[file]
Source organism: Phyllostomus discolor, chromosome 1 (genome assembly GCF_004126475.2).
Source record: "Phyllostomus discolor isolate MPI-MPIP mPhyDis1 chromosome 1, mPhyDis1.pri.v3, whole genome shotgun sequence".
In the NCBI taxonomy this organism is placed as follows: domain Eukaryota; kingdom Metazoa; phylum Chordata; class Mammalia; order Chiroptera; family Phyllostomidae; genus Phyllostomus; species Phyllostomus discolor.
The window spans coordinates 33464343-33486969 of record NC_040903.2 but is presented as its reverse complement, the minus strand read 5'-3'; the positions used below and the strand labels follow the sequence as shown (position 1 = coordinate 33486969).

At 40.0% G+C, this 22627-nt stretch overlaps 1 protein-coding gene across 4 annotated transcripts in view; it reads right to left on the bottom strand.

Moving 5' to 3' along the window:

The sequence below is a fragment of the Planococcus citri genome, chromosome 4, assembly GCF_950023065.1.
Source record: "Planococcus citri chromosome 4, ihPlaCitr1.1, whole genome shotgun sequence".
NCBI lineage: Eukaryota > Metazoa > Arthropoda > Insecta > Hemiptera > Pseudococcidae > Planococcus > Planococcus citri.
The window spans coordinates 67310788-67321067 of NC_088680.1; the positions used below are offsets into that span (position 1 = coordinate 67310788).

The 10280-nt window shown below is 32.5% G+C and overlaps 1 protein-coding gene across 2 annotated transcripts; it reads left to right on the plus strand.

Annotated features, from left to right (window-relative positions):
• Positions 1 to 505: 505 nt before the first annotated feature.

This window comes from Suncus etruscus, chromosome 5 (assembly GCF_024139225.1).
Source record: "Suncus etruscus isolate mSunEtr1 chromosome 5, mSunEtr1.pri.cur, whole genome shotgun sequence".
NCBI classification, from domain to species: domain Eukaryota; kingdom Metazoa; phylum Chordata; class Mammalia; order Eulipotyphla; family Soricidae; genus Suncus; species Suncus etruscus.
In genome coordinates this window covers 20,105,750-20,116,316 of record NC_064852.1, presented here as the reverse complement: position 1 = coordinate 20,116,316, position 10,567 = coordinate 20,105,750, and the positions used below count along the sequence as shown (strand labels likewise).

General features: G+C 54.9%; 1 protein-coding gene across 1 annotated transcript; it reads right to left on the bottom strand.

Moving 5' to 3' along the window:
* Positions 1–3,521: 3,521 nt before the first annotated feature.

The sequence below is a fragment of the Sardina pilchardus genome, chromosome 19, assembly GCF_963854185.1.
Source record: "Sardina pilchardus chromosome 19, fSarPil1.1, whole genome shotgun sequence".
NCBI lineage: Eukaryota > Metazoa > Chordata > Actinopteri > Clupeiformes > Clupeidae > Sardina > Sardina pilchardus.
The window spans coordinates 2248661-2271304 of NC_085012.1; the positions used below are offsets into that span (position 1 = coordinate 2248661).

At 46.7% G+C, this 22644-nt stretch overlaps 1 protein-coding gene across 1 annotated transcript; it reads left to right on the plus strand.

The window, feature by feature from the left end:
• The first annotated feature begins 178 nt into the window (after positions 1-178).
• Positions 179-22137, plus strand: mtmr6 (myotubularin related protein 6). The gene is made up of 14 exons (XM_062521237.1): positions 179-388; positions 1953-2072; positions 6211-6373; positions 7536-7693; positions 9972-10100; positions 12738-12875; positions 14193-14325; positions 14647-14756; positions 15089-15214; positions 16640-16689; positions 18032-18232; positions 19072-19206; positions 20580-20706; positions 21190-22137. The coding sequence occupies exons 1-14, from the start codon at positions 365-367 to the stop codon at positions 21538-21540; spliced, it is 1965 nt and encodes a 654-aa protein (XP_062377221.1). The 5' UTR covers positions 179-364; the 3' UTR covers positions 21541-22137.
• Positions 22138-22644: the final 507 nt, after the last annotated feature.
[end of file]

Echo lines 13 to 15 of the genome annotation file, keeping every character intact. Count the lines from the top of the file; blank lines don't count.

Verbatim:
• Positions 1 to 505: 505 nt before the first annotated feature.

This window comes from Suncus etruscus, chromosome 5 (assembly GCF_024139225.1).
Source record: "Suncus etruscus isolate mSunEtr1 chromosome 5, mSunEtr1.pri.cur, whole genome shotgun sequence".